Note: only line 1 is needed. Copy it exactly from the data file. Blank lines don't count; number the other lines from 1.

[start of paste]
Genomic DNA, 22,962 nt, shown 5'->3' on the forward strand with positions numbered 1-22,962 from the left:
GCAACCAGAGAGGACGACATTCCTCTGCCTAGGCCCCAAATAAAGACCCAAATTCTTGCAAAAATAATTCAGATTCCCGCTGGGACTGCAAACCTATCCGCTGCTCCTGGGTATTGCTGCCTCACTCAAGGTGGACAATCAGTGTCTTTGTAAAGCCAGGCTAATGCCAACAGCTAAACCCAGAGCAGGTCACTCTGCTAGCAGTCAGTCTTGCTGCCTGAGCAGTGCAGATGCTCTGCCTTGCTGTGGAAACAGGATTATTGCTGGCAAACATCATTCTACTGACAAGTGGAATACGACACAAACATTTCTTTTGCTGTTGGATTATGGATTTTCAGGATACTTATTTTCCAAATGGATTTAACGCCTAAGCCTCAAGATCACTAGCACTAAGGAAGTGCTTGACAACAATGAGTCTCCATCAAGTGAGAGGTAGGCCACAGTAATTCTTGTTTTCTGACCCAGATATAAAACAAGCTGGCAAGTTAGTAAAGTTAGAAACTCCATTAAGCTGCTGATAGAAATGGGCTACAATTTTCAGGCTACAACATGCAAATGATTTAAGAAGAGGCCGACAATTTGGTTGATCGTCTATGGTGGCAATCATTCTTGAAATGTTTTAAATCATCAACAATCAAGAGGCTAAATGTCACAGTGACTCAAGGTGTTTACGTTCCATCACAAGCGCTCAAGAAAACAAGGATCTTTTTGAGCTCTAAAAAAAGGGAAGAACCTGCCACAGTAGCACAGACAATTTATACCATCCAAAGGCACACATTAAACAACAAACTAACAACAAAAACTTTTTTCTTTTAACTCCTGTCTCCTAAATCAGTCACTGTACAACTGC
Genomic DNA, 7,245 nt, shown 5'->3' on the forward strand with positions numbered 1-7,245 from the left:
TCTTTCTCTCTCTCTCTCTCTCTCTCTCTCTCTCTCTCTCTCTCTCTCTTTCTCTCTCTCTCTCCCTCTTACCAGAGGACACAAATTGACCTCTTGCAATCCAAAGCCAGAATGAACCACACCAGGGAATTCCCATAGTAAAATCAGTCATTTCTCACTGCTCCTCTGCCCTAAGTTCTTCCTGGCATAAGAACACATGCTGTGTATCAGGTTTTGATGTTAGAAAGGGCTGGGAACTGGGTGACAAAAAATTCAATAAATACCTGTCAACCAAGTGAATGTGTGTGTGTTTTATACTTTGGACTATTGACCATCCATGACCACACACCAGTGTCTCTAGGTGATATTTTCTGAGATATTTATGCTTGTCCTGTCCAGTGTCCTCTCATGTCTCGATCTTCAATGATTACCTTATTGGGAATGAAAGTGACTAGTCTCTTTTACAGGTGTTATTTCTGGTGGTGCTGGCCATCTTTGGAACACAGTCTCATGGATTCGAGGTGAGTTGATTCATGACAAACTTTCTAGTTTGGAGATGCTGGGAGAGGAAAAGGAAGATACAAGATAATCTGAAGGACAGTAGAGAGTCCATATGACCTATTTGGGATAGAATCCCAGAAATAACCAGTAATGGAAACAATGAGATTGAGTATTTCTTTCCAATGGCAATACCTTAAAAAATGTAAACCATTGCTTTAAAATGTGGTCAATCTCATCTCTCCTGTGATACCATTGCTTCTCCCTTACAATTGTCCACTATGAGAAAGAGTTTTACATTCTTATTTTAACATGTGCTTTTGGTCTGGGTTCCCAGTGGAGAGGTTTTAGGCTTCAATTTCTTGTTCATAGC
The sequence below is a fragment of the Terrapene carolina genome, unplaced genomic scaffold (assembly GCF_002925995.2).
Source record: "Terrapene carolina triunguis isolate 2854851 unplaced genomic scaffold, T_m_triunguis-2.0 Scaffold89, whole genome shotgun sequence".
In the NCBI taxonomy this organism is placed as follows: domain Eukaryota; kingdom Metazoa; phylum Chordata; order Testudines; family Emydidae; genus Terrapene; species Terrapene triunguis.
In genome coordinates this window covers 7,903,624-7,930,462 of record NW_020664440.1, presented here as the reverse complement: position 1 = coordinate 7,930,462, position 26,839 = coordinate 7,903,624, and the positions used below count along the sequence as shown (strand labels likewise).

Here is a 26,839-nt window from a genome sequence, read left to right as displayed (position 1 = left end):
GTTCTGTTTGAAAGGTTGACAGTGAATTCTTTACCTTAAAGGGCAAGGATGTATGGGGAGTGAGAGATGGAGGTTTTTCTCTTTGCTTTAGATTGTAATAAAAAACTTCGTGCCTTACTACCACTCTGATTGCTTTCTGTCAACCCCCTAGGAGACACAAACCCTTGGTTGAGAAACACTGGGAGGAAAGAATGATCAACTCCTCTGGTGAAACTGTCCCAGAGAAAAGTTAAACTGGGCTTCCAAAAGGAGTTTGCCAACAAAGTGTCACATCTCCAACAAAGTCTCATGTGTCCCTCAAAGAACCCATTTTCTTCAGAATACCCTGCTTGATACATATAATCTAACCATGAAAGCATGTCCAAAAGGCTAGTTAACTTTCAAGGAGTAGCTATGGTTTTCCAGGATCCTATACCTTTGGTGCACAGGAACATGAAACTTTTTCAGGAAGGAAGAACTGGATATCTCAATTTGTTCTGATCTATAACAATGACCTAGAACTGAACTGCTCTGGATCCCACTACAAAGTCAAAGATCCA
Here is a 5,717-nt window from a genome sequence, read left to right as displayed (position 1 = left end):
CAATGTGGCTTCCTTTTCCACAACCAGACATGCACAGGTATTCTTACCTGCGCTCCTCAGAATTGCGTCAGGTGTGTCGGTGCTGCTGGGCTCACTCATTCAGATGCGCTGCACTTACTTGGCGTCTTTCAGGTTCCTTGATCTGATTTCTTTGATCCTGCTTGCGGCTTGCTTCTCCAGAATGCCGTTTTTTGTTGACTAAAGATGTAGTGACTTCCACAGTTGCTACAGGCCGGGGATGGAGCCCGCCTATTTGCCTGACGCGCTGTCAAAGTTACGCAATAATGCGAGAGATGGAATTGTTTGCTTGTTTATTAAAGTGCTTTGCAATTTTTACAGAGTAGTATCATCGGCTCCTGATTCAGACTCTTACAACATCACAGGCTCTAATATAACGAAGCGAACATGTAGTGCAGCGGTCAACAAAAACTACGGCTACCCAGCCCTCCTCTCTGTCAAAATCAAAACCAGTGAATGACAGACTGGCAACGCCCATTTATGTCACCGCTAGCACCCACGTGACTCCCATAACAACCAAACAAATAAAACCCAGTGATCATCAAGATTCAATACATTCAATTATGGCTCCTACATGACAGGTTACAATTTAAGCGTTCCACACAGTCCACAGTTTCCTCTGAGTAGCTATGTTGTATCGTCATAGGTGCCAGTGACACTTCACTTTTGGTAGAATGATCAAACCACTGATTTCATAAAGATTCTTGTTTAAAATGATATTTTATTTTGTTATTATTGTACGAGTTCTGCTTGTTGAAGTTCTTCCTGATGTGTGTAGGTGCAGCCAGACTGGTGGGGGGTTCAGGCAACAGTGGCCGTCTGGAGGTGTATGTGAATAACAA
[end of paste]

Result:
Genomic DNA, 22,962 nt, shown 5'->3' on the forward strand with positions numbered 1-22,962 from the left: